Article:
A “Lifer” On The Beach

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Forster's tern
Forster’s tern

“Will you be bored if there aren’t any matings” my wife asked me as we walk a Longboat Key beach heading into a stiff breeze? There have been a number of matings of royal terns and a few sandwich terns last week but none in recent days. This morning there’s only a desultory group of royals that simply look tired. Maybe they’ve all mated, paired off and thinking about incubating eggs.  “No,” I tell her, “I want to walk into the teeth of this,” meaning the stiff breeze. Having had enough of the wind and with the sky starting to show streaks of pebbly clouds, she decides to go home.

Discoveries

Walking the south end of this beach I discover that black skimmers, who I haven’t seen for a few weeks are bunched up in a group of forty next to forty willets.  The skimmers will be here for the day socializing. For now, these willets are done feeding but twenty other hungry willets eat on at the water’s edge.

By mid-morning, walking toward the other end of the beach there’s a large black bird high up whose 90-inch wingspan make the magnificent frigatebird hard to miss. That wingspan is as wide as an NBA center is tall. The tapered wings bend out like a parasail allowing this sky giant, nicknamed the man-o’-war bird, to glide. All black, it’s a male and disappears going toward Sarasota Bay. I’m not at all bored. In fact, I’m about to go into excitement mode

t2A “Lifer”

On a lightly traveled part of the beach a few sandwich terns are mixed in among the royals. At the edge of the group there are some small slender terns that aren’t Forster’s terns. Theses tern are smaller than the Forster’s and have yellow bills They can only be a bird that I haven’t see in twenty-five years, the least tern. The least tern is so called because it is our smallest tern at 9-inches. For all practical purposes, this is a “life bird,“ one that I’ve never before seen. This simply doesn’t happen often.  Stunned and juiced I start noting its characteristics.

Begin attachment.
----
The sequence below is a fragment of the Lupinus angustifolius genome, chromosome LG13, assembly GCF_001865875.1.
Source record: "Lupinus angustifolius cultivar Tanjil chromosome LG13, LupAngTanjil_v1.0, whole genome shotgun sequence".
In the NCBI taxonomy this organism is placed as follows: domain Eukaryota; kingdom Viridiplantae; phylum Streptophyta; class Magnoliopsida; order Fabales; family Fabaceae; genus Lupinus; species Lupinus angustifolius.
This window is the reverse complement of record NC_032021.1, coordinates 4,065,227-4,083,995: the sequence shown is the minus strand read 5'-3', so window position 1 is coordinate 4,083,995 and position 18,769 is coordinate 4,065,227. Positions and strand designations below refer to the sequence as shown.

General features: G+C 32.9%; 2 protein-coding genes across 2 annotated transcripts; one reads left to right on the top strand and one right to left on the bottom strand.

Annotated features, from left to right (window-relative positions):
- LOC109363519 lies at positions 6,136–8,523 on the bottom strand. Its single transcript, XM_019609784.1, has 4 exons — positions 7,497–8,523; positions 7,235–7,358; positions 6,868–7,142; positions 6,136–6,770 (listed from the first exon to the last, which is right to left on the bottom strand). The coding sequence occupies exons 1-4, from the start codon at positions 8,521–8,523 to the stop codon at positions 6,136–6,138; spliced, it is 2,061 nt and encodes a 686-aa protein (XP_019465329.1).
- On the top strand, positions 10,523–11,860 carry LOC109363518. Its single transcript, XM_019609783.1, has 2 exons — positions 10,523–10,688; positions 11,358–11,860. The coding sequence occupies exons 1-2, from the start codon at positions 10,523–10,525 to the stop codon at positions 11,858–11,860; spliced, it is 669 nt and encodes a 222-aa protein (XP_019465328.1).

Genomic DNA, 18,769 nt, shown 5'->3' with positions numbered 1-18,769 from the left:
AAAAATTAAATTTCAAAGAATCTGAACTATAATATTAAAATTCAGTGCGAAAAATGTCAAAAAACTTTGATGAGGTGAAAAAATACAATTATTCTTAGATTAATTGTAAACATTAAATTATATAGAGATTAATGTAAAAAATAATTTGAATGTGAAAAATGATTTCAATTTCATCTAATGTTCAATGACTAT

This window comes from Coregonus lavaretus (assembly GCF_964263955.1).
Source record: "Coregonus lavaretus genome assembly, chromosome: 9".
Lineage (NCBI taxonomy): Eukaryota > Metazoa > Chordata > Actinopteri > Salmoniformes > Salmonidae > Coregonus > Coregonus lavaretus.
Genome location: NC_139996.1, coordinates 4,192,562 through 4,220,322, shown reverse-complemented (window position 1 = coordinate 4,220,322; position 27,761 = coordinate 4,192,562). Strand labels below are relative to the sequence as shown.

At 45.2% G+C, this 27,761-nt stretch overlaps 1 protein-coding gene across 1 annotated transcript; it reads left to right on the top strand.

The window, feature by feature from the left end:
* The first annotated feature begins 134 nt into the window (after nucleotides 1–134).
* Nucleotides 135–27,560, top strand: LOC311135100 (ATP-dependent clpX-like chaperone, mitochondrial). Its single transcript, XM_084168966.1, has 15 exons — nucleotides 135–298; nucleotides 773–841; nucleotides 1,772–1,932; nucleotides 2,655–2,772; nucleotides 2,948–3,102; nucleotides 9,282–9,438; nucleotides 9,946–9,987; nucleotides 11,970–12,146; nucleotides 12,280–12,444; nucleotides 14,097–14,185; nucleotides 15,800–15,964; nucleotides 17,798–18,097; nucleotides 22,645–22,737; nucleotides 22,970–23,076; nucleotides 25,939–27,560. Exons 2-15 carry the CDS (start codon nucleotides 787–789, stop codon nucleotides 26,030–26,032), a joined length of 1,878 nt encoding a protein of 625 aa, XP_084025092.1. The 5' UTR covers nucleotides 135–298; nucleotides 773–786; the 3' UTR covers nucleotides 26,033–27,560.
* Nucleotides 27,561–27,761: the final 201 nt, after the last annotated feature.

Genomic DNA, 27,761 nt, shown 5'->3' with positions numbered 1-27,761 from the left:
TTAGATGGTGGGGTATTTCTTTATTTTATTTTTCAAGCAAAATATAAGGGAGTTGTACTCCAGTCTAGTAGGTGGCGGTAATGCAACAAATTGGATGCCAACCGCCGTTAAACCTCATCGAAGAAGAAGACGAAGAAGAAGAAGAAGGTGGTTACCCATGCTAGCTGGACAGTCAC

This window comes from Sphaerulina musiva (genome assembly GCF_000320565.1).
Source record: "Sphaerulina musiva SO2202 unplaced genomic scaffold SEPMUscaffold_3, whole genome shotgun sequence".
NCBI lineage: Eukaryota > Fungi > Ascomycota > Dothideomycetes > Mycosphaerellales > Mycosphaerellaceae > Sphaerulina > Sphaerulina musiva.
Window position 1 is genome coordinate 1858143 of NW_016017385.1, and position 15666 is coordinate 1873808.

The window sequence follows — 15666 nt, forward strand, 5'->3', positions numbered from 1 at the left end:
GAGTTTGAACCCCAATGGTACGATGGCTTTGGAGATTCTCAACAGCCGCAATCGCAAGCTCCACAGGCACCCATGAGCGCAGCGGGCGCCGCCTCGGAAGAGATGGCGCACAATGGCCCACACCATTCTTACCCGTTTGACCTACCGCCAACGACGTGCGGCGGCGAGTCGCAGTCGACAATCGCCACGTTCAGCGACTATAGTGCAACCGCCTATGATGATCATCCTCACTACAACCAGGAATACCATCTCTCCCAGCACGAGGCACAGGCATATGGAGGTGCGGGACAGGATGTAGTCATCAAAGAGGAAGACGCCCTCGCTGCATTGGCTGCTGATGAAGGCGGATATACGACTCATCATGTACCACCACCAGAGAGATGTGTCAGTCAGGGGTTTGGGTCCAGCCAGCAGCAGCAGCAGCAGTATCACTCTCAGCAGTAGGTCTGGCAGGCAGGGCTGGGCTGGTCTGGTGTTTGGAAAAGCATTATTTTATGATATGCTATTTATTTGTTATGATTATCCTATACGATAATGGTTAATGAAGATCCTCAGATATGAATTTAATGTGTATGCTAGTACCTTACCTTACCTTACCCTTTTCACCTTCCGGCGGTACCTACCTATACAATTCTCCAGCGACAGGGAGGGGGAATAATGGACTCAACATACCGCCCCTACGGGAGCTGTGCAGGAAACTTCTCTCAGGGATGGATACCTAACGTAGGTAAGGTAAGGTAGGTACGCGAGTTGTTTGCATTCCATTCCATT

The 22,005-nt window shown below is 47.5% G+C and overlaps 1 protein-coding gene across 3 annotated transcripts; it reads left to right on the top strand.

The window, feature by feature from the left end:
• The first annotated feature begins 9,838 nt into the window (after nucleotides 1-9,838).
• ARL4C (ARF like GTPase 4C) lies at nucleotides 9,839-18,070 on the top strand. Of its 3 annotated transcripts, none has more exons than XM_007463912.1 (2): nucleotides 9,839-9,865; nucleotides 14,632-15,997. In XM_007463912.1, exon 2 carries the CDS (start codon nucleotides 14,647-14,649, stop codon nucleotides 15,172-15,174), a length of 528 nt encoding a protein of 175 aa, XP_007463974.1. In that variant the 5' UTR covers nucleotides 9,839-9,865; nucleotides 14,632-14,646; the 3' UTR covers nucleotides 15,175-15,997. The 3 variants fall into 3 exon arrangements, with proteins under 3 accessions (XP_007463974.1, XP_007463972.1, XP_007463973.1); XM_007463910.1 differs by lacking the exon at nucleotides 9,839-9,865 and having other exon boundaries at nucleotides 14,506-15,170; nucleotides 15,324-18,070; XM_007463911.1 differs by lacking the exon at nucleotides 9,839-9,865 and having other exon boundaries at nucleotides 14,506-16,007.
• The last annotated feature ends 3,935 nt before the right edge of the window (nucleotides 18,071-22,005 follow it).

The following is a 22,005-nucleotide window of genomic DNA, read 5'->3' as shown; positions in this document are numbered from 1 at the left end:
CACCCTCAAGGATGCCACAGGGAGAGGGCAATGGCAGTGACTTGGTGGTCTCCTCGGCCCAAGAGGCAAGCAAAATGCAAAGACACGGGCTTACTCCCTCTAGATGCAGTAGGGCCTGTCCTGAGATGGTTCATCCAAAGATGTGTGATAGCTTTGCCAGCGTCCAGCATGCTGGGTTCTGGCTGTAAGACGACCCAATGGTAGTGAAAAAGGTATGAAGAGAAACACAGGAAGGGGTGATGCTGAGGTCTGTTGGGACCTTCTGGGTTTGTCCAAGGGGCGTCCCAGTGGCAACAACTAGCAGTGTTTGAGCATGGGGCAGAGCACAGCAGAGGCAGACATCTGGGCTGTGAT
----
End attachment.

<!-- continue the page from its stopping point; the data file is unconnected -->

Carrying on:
They all slowly go sidewards at the first hint of my approach, doing this repeatedly. I don’t want them to fly and stay comfortably away. Very skittish. I note their distinctive features: black cap that curves on forehead, yellow bill, indistinct color of legs.  I want pics and will have to go home for my camera. I think there’s a good chance these lifers will still be here when I return. They’re here when I get back.  After taking what I can I leave, lucky to have gotten within twenty-five feet of them.

Returning again, the leasts are still here. Now I’ve the luxury of just looking at them. One feature stands out like a beacon. Their faces and forehead are ultra bright white compared to their less white breasts and light gray backs. They have a habit of lifting off low into the air and veering off remaining not far above the ground. They don’t land far away, remaining nearby. Later they go toward another group of different terns but remaining on the group’s fringes. When they lift off and go above a wave, their small tightly oval shaped bodies almost seem to hang in the breeze. I’m intrigued by their bright yellow bills and the black pattern on their face. The reason these leasts are here is that they are probably winter migrants returning from as far away as Brazil. Their delicate beauty has led to a number of nicknames. My favorites are sea swallow and pigeon de la mer.

Royals Mating

The original small tired looking group of royals has become enlarged by a big group of black skimmers that have joined them. At first I hear a great deal of squealing and then see a male standing on a female’s back. I don’t have my camera ready and when I do it is difficult to locate the couple in the group but I do get a picture with the male holding its wings out for balance atop the female.

At the south end of the beach I again hear noise coming from a group of royals. Another mating. This one lasts perhaps thirty-seconds. Either it was a “trial run” or an inept male with an uninterested female. I’m thinking the latter when he tries to get back on her but she walks away and he doesn’t follow. I’m starting to believe that with royals, no means no and that the coupling has to be mutual.  I’ve not seen a male try to force itself on an unwilling female which I find very interesting. Is this because they are “hard wired” not to do so or is it unacceptable behavior among the group? Inwardly I can’t help but chuckle. It’s all so haphazard, so hit and miss, like people. Yet here we all are.

Starting to come off the beach I see four common ground doves on the sand by beach vegetation. I’d like to get some pics of these against the sand which will make a nice background. Ground doves are about the size of mourning doves but darker and have orange legs and bills. They walk slowly on the ground and fly little and not too far. The problem trying to photograph them is that while the doves walk slowly, they are in constant motion. Hugging the plant perimeter, they offer no contrast to the dark background nor a profile. Entering the lush grass they disappear like the “ghost” ball players in the film Field of Dreams vanishing into an Iowa cornfield. At home I show my wife the pics of the least terns, the mating royals gushing about what I’ve seen. I’ll take a “boring” morning like this every day.

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